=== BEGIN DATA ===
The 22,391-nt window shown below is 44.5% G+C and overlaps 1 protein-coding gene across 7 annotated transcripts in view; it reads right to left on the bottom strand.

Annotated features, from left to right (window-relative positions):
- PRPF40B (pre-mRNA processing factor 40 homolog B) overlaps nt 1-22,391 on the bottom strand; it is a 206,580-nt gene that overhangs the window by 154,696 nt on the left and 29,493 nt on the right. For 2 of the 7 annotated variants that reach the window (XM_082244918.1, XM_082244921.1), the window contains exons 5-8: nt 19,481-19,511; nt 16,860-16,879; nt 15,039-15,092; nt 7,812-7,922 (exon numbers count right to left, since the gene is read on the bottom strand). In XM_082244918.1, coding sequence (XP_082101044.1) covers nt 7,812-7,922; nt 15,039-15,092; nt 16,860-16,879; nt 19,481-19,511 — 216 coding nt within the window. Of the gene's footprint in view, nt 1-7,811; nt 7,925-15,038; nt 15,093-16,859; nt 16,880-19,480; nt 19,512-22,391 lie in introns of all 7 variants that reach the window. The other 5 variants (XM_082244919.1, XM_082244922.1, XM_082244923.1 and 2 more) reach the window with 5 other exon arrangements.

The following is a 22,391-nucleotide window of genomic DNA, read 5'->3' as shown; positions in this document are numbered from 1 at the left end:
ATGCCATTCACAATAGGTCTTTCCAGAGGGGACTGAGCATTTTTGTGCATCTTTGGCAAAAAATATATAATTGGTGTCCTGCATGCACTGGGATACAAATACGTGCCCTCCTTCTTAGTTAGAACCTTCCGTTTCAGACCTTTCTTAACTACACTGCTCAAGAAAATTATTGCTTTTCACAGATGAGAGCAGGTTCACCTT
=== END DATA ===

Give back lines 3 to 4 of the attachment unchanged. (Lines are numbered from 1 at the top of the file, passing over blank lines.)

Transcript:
- PRPF40B (pre-mRNA processing factor 40 homolog B) overlaps nt 1-22,391 on the bottom strand; it is a 206,580-nt gene that overhangs the window by 154,696 nt on the left and 29,493 nt on the right. For 2 of the 7 annotated variants that reach the window (XM_082244918.1, XM_082244921.1), the window contains exons 5-8: nt 19,481-19,511; nt 16,860-16,879; nt 15,039-15,092; nt 7,812-7,922 (exon numbers count right to left, since the gene is read on the bottom strand). In XM_082244918.1, coding sequence (XP_082101044.1) covers nt 7,812-7,922; nt 15,039-15,092; nt 16,860-16,879; nt 19,481-19,511 — 216 coding nt within the window. Of the gene's footprint in view, nt 1-7,811; nt 7,925-15,038; nt 15,093-16,859; nt 16,880-19,480; nt 19,512-22,391 lie in introns of all 7 variants that reach the window. The other 5 variants (XM_082244919.1, XM_082244922.1, XM_082244923.1 and 2 more) reach the window with 5 other exon arrangements.

The following is a 22,391-nucleotide window of genomic DNA, read 5'->3' as shown; positions in this document are numbered from 1 at the left end: